Learn to Play “Smoke on the Water” on the Guitar
You’ve worked hard, you’ve raised good kids, and you’ve always been there for your friends when they needed you—but now it’s time to do something selfish for a change and pick up a hobby that you enjoy doing. As researchers have proven time and again, partaking in an activity that you enjoy benefits both your physical and mental wellbeing—and it’s never too late to find your life’s true passion.
Keep a Bouquet of Flowers in the Kitchen
Start off on the right foot every morning with a beautiful bouquet of flowers on the kitchen table. According to research from Harvard University, just being around flowers every day can boost your mood and outlook on life—and the more you’re around the blooms, the more you reap the benefits.
Blast Some Upbeat Music
Though genuinely trying to be happy is half the battle when it comes to boosting your mood, the secret to getting yourself into a full-blown state of euphoria might lie in what music you listen to. When researchers from the University of Missouri instructed subjects to try to improve their moods, they found that those who listened to upbeat music (in this case, Judy Garland’s “Get Happy”) were able to find happiness, while those who cranked up the somber tunes of Stravinsky stayed sad.
Splurge on a Perfect Pair of Jeans
Good news: there’s finally a science-backed reason to indulge your penchant for retail therapy. According to one study published in the Journal of Consumer Psychology, going shopping when you’re feeling sad can actually serve as a form of therapy and improve your mood, as the action makes you feel more in control of your life and surroundings.
Become the World’s Next Picasso
There’s no such thing as being too old to enjoy arts and crafts. Not only are they fun, but research published in the Journal of Positive Psychology determined that doing something creative every day (like painting, scrapbooking, or sewing) is directly correlated with a better mood.
Spend More Time with Your Kids
Don’t underestimate the power of strong familial bonds when it comes to getting happy. When researchers from the University of Texas at Austin studied the impact of various factors on happiness levels, they found that it wasn’t money that helped subjects find happiness, but family support.
Write Down Negative Thoughts and Throw Them Away
The next time you have a negative thought that’s messing with your mood, try writing it down on a piece of paper and tossing it in the trash can. When Spanish researchers had subjects do this very action, they found that their negative thoughts were both physically and mentally discarded.
Focus on Focusing
Make a conscious effort to focus only on what’s going on in the present moment, rather than what could happen or what’s going to happen down the road—you’l likely find yourself happier for it. When Harvard University researchers analyzed the impact of people’s thoughts on their emotions, they found that “people are thinking about what is not happening almost as often as they are thinking about what is and… doing so typically makes them unhappy.”
Emphasize Your Strengths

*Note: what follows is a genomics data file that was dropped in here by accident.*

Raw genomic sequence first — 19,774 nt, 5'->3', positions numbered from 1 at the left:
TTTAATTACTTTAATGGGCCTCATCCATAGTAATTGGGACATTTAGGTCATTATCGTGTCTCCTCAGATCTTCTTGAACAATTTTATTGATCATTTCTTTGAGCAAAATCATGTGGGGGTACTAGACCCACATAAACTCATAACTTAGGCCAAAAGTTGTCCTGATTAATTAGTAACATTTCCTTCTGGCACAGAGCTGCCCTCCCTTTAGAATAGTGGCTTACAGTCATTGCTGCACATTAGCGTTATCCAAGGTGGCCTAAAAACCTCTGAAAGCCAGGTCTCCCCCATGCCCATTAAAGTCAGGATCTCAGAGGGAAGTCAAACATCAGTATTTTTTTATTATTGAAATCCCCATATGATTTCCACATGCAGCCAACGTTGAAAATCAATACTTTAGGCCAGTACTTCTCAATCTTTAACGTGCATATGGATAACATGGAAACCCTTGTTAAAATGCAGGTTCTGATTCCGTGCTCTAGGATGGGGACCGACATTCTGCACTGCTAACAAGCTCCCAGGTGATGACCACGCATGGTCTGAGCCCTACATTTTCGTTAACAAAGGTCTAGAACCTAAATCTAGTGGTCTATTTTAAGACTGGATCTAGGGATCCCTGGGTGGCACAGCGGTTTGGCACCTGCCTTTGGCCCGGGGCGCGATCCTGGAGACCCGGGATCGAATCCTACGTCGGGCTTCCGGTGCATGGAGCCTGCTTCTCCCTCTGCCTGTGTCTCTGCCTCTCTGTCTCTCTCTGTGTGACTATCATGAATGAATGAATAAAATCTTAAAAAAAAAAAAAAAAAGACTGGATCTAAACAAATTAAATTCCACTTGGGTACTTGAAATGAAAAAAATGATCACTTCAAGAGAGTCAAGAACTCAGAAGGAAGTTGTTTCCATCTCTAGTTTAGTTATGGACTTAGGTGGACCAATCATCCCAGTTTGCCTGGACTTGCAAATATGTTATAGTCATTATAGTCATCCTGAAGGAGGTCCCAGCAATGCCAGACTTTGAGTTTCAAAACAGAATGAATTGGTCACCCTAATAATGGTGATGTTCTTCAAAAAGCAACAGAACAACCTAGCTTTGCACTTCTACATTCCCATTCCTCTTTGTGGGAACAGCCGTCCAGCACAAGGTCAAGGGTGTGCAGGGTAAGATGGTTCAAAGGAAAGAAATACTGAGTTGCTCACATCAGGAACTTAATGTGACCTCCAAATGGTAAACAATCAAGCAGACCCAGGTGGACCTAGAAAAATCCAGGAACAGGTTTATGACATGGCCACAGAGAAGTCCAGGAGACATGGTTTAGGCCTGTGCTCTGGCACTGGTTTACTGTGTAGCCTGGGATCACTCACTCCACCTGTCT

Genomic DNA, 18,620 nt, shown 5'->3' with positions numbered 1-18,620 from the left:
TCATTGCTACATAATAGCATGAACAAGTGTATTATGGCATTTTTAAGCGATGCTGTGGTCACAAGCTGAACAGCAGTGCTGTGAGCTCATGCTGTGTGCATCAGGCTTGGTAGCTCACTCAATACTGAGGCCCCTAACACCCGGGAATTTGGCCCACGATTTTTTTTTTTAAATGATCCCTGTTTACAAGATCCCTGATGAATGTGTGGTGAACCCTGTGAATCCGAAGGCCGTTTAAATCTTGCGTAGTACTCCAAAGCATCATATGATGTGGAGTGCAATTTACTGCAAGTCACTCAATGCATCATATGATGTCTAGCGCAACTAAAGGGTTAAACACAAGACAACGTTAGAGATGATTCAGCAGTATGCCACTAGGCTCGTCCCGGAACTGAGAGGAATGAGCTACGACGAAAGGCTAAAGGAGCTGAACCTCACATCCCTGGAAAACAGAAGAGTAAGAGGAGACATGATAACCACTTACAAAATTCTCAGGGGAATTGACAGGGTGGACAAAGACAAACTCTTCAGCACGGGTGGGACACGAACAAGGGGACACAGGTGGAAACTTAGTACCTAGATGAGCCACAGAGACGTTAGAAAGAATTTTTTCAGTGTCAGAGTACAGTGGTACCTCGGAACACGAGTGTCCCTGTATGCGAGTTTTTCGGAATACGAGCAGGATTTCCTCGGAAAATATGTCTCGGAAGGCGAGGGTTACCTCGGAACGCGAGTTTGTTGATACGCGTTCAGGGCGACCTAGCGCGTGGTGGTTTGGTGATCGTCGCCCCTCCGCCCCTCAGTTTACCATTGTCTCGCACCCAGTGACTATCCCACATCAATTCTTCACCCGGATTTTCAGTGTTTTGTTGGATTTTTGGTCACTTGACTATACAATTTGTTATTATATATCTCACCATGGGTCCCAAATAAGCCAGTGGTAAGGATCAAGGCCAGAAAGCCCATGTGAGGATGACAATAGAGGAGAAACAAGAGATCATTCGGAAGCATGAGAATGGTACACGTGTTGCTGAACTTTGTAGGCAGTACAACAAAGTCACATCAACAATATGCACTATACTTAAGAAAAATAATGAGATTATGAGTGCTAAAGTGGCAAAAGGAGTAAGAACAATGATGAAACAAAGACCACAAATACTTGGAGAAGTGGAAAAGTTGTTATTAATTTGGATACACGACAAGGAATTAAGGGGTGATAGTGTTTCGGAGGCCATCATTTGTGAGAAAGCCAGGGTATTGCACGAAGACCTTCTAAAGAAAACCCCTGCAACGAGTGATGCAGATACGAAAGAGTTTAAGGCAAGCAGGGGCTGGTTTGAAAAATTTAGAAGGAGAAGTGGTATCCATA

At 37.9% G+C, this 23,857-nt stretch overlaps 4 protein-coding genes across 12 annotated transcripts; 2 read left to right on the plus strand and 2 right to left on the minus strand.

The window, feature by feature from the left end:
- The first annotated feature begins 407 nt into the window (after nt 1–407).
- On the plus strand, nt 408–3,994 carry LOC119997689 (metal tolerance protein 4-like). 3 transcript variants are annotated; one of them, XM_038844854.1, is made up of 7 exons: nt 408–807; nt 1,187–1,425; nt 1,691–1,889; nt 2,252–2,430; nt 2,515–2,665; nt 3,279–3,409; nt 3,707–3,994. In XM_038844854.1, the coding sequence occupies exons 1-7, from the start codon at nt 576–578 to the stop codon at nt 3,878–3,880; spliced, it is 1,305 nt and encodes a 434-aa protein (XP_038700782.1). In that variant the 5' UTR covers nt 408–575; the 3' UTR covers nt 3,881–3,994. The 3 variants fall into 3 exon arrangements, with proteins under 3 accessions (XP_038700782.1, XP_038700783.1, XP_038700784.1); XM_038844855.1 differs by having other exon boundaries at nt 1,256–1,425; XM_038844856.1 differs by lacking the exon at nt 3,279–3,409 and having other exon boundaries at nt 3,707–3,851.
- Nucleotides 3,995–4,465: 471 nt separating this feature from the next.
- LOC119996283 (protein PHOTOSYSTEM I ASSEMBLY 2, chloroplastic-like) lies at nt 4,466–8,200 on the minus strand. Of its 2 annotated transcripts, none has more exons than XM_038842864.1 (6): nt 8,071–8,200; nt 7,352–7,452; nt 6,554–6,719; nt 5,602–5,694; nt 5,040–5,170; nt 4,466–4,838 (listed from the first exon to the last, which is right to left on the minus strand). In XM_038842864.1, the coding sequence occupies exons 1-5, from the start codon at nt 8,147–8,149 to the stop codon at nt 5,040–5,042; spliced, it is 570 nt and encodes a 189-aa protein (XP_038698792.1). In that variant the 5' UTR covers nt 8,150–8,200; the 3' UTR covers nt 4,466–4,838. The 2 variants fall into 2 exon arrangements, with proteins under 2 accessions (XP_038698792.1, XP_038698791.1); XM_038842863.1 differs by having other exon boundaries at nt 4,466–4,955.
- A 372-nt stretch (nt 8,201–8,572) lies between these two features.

Of course, you’ll never get better at the things you don’t excel at unless you practice doing them, but sometimes it feels good just to focus on the things you’re already good at. In fact, according to research from Shawn Achor’s The Happiness Advantage, employees who focus on their personal strengths display greater levels of satisfaction and happiness than those who don’t emphasize what they’re best at.
Daydream About Your Significant Other
In times of hardship and distress, all it takes to turn a frown upside down is some time spent with the person you love. And believe it or not, your significant other doesn’t even have to be in the same room as you for you to reap the mood-boosting benefits of their comfort. Yes, according to one study published in Consciousness and Cognition, just daydreaming about your partner is enough to help you find happiness and form connections.
Thank Someone For Making Your Life Better
Don’t limit your feelings of gratitude to just Thanksgiving. When psychologist Dr. Martin E. P. Seligman from the University of Pennsylvania instructed people to write a letter of gratitude and deliver it to someone whom they never properly thanked, he found that all of the subjects who dropped letters off experienced upticks in their happiness scores that lasted nearly a month.
Be Honest About Your Emotions
If you’re feeling sad about something, then it’s actually better for you to be honest about how you’re feeling than to repress those emotions and pretend that everything is fine. That’s according to a study published in the Journal of Experimental Psychology, which found that “people may be happier when they feel the emotions they desire, even if those emotions are unpleasant.”
Volunteer at a Local Homeless Shelter
Not sure what to do with all your free time now that you’re retired and the kids are out of the house? Consider filling up some of your schedule with volunteer activities at a local soup kitchen or animal shelter. According to one study published in Psychological Bulletin, older adults who volunteer are sharper, happier, healthier, and make the world a better place!
Picture Yourself in Your Happy Place
Your imagination is far more powerful than you think, especially when it comes to your emotions. According to research published in the journal Frontiers in Human Neuroscience, people in bad moods who picture themselves in better situations are able to alter not just their imaginary surroundings, but their moods as well.